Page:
One interesting theory, however, argues that Sans doesn’t remember us because Deltarune takes place earlier in his timeline. Undertale patch v1.001 added some interesting items to Sans’ workshop, including a blueprint identical to the one we see in Deltarune, as well as an image in Sans’ photo album of “a poorly drawn picture of three smiling people. Written on it . . . ‘don’t forget.’” Did Sans meet Kris, Ralsei, and Susie long ago? Did something happen to make him forget? And is Deltarune the place he claims to have given up trying to get back to?


There is clearly more to uncover about Sans’ story. Toby has promised us that “UNDERTALE’s world and ending are the same as however you left them,” but that just seems to mean that a whole new world is in danger, and the same monster might be behind it all…

What was the ending scene about? Who am I?

In the final scene of Deltarune, your character (or your body at least) drags itself from the bed, sleepwalks to the center of the room, and rips its heart out (or is that its soul, the player?). It throws its heart into a cage before drawing a knife and smiling directly at the screen. It’s quite the conclusion, and its explanation lies in some pretty complex Undertale lore.

The theory is that after setting Chara (the original fallen child) free in Undertale by murdering everything, the child has returned to terrorize a new world, just as promised at the end of the genocide run (“Let us erase this pointless world, and move on to the next”). In the original world — the one we hear about in Undertale — Chara was Asriel’s adopted sibling, who died and encouraged Asriel’s transformation into Flowey. In Deltarune, Chara seems to be possessing Kris, just like how in Undertale’s genocide run we seem to embody Chara, and hear its voice speak to us in red font.


What Chara’s purpose is in possessing Kris is made all the more mysterious by the suggestions that this struggle has been going on for a long time. While we wander around town, it’s suggested that our body is rebelling against us; characters tell us we look ill, they ask if we’re feeling alright, and when we try to play the piano at the hospital, we can only produce harsh jarring notes, though the nurse tells us that normally we play the piano beautifully. Even the cage in our room “has seen quite a few crashes,” and there’s a dark stain on the floor beside it right from the very start.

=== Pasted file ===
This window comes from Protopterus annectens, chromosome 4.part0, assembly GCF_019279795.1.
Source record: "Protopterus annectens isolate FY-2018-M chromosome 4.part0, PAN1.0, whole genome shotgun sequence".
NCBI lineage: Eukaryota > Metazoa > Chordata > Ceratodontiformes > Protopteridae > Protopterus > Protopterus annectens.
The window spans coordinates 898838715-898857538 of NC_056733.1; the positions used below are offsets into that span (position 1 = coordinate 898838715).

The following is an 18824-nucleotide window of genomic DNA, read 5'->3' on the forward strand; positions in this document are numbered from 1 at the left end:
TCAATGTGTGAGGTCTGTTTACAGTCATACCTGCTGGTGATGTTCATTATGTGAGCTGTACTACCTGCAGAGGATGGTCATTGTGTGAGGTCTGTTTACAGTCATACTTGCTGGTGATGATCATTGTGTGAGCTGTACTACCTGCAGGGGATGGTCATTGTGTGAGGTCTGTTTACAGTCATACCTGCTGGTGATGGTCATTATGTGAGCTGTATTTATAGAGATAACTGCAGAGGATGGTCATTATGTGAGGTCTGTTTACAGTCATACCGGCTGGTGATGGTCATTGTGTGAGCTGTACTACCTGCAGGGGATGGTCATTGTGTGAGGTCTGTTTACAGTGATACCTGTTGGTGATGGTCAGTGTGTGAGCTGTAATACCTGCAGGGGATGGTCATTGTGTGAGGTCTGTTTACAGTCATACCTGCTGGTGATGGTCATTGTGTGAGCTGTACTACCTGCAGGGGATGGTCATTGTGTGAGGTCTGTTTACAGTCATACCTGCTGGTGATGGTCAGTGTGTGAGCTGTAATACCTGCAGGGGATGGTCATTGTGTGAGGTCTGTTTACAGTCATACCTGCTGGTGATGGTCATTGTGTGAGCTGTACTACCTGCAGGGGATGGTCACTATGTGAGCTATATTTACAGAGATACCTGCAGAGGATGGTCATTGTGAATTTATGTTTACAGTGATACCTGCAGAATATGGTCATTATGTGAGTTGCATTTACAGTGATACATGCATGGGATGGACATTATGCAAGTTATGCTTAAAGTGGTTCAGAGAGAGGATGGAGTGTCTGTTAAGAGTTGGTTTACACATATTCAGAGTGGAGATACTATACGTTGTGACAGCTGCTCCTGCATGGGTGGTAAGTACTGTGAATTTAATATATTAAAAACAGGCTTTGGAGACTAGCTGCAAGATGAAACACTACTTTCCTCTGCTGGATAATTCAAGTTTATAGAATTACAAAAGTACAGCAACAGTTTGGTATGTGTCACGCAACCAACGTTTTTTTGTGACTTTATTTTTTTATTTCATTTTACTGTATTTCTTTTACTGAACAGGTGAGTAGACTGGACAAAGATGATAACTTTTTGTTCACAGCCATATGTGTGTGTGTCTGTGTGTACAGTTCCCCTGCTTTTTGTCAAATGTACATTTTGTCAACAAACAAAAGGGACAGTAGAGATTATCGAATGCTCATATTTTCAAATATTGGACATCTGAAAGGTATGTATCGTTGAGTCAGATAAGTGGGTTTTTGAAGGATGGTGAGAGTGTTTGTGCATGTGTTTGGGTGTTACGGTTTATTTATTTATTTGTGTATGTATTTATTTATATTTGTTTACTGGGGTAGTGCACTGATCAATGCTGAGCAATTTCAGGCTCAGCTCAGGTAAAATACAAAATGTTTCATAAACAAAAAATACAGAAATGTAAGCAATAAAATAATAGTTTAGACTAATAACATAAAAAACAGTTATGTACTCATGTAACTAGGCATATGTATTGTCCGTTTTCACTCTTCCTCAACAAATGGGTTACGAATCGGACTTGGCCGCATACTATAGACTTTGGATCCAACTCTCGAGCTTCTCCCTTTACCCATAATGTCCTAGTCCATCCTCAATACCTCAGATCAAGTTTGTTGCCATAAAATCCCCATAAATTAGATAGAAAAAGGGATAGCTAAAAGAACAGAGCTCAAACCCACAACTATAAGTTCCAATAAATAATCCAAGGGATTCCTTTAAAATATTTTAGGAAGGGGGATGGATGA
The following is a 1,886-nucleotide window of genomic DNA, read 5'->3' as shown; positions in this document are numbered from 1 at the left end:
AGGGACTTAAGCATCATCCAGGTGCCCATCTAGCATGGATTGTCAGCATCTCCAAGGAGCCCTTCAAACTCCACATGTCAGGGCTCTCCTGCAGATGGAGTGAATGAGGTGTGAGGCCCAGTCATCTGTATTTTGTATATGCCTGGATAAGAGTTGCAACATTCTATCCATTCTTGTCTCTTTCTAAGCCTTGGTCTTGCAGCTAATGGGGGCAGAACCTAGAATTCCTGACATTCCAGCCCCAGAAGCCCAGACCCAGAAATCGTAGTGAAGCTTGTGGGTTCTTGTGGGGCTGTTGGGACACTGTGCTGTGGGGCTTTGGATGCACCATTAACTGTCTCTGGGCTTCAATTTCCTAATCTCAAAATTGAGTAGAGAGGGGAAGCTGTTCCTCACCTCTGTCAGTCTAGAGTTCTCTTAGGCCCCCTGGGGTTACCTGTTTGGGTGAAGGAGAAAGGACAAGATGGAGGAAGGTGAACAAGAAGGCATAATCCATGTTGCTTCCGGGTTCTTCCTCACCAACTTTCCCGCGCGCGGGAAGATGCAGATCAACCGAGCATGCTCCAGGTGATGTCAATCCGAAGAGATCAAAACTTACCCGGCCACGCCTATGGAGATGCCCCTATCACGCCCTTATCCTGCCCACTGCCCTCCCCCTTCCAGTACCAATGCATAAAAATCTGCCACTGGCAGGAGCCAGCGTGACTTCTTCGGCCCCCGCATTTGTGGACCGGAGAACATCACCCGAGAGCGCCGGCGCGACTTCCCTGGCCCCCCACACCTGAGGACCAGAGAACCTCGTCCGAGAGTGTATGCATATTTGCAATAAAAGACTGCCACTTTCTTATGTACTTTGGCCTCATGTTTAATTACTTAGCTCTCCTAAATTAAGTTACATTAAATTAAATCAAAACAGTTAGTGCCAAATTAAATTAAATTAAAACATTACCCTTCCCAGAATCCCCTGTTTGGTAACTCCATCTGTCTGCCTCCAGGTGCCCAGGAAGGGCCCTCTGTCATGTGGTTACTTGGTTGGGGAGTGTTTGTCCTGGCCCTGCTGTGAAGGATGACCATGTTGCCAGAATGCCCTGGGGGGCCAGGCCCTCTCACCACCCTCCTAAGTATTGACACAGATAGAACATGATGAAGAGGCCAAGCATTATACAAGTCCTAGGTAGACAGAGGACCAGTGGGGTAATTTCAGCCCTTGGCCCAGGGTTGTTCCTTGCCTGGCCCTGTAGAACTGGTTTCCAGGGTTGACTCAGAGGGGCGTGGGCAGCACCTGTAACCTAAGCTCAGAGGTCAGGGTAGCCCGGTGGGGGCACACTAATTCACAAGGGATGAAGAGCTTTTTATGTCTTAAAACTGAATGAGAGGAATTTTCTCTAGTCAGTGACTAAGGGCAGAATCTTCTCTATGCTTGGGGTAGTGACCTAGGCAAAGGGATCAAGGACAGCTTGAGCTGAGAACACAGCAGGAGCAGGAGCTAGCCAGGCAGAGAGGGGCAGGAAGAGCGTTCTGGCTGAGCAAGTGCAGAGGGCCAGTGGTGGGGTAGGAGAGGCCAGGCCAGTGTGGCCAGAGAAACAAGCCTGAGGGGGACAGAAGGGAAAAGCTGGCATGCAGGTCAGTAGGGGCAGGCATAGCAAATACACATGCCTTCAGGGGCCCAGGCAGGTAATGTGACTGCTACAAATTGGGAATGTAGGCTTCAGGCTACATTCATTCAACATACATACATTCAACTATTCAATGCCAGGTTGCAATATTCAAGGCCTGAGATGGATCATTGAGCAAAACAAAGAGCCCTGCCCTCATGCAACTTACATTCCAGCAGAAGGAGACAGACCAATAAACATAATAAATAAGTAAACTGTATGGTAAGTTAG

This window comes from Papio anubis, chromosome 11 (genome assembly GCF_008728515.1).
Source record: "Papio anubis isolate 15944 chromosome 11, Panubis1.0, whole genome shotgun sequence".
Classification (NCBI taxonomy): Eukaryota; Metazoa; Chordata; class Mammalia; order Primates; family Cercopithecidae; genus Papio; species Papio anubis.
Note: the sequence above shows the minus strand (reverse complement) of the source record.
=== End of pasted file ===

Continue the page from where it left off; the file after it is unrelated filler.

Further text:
Where is all this going?

Sequel or not, it’s clear that Deltarune is an extension of Undertale‘s mystifying universe. What’s also clear is that the game seems determined not to just continue a formula that worked, but to subvert the ideas of Undertale itself.

Toby has told us that only one ending is planned for the final game — quite a departure from Undertale’s famous multiple endings — but it’s a move which might just make sense. Undertale taught us that our choices mattered, that even if our actions seemed useless we should never give up, and that determination would prevail. The most haunting thing about Deltarune is that as the game repeatedly tells us, your actions don’t matter. There is one ending, with little difference between fighting and sparing characters, but as terrifying as this may seem, it could also be the one route to closure and a timeline that will set Undertale‘s story straight.

Forces are at work that go beyond the power of the player, and our story seems doomed to repeat itself. The question is, can we set things right?

Helen Jones is a Ravenclaw graduate who likes to apparate between her homes in England and Denmark. She spends her time reading fantasy novels, climbing mountains, and loves to play story-focused and experimental indie games like The Stanley Parable or Night in the Woods. She also covers tabletop and board games over at Zatu Games, and you can follow her twitter @BarnacleDrive for updates, blogs, and pictures of mushrooms.